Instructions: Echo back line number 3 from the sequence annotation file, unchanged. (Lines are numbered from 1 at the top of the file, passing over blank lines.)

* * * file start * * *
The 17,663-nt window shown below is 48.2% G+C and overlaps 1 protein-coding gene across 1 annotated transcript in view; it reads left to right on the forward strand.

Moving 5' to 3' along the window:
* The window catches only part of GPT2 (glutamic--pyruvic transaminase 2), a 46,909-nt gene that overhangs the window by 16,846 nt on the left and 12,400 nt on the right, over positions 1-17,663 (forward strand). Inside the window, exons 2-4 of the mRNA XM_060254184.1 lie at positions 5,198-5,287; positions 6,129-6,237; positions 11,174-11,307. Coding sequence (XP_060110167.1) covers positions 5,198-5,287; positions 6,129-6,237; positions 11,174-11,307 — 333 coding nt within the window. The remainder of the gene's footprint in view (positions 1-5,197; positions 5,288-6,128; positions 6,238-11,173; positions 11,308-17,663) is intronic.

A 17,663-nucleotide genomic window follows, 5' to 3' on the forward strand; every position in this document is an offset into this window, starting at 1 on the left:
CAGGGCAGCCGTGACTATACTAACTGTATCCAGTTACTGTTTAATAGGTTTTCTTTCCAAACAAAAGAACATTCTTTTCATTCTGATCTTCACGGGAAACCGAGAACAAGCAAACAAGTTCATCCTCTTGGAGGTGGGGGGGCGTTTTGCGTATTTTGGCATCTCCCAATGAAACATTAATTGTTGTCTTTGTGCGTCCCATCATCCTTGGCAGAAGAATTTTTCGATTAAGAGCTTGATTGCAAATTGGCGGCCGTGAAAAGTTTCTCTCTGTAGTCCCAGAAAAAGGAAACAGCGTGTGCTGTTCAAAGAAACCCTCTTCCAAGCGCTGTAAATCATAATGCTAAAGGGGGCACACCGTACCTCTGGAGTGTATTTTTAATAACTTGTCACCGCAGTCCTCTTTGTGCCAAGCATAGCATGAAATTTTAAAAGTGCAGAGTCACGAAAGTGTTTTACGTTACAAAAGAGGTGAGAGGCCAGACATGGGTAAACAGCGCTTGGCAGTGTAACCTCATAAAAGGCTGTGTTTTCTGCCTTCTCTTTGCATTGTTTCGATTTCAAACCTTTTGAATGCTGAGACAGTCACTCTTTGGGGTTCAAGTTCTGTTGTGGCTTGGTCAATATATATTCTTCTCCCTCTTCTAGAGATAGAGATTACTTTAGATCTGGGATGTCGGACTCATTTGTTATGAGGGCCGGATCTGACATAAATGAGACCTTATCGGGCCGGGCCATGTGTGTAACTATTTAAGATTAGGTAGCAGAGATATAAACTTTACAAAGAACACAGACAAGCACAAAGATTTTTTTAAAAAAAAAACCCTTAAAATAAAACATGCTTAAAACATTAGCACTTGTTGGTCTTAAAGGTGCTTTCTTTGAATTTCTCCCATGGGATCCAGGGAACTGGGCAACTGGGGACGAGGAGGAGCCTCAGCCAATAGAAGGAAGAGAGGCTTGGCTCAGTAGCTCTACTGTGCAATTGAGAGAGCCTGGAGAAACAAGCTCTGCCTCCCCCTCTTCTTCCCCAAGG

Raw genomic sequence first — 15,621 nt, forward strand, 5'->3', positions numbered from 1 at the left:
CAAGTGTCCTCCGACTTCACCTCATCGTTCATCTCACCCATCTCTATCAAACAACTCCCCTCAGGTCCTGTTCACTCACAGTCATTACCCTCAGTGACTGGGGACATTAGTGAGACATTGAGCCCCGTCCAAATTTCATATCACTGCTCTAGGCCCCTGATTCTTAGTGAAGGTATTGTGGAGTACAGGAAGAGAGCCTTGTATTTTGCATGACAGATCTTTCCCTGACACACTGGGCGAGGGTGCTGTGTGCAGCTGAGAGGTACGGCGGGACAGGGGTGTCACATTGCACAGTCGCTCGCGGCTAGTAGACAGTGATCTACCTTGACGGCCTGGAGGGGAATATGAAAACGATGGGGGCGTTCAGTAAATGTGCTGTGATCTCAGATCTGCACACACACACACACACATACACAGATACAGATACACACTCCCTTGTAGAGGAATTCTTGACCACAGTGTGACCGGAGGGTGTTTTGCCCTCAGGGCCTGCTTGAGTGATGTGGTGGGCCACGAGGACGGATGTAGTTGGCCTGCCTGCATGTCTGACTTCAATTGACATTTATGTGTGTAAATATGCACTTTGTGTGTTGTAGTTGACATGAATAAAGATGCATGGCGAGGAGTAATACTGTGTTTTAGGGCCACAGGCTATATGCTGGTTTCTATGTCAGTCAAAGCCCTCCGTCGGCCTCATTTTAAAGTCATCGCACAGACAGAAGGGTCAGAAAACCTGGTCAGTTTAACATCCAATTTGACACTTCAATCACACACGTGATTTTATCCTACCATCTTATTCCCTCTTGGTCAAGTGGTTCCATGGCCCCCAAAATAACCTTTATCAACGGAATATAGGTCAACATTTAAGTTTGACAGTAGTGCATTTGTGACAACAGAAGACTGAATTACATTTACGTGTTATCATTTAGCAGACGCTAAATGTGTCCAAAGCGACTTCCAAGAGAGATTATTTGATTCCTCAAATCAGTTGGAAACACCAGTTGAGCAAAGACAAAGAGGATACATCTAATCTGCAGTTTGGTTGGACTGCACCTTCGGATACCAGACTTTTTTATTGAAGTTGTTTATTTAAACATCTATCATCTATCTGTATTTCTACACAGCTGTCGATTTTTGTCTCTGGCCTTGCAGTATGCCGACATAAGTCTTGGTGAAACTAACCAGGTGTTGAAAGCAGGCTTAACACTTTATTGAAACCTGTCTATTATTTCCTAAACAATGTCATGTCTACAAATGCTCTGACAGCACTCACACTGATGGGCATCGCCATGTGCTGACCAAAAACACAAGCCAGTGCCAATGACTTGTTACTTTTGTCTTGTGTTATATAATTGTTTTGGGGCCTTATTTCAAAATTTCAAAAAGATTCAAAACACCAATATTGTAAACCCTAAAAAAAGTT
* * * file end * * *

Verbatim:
* The window catches only part of GPT2 (glutamic--pyruvic transaminase 2), a 46,909-nt gene that overhangs the window by 16,846 nt on the left and 12,400 nt on the right, over positions 1-17,663 (forward strand). Inside the window, exons 2-4 of the mRNA XM_060254184.1 lie at positions 5,198-5,287; positions 6,129-6,237; positions 11,174-11,307. Coding sequence (XP_060110167.1) covers positions 5,198-5,287; positions 6,129-6,237; positions 11,174-11,307 — 333 coding nt within the window. The remainder of the gene's footprint in view (positions 1-5,197; positions 5,288-6,128; positions 6,238-11,173; positions 11,308-17,663) is intronic.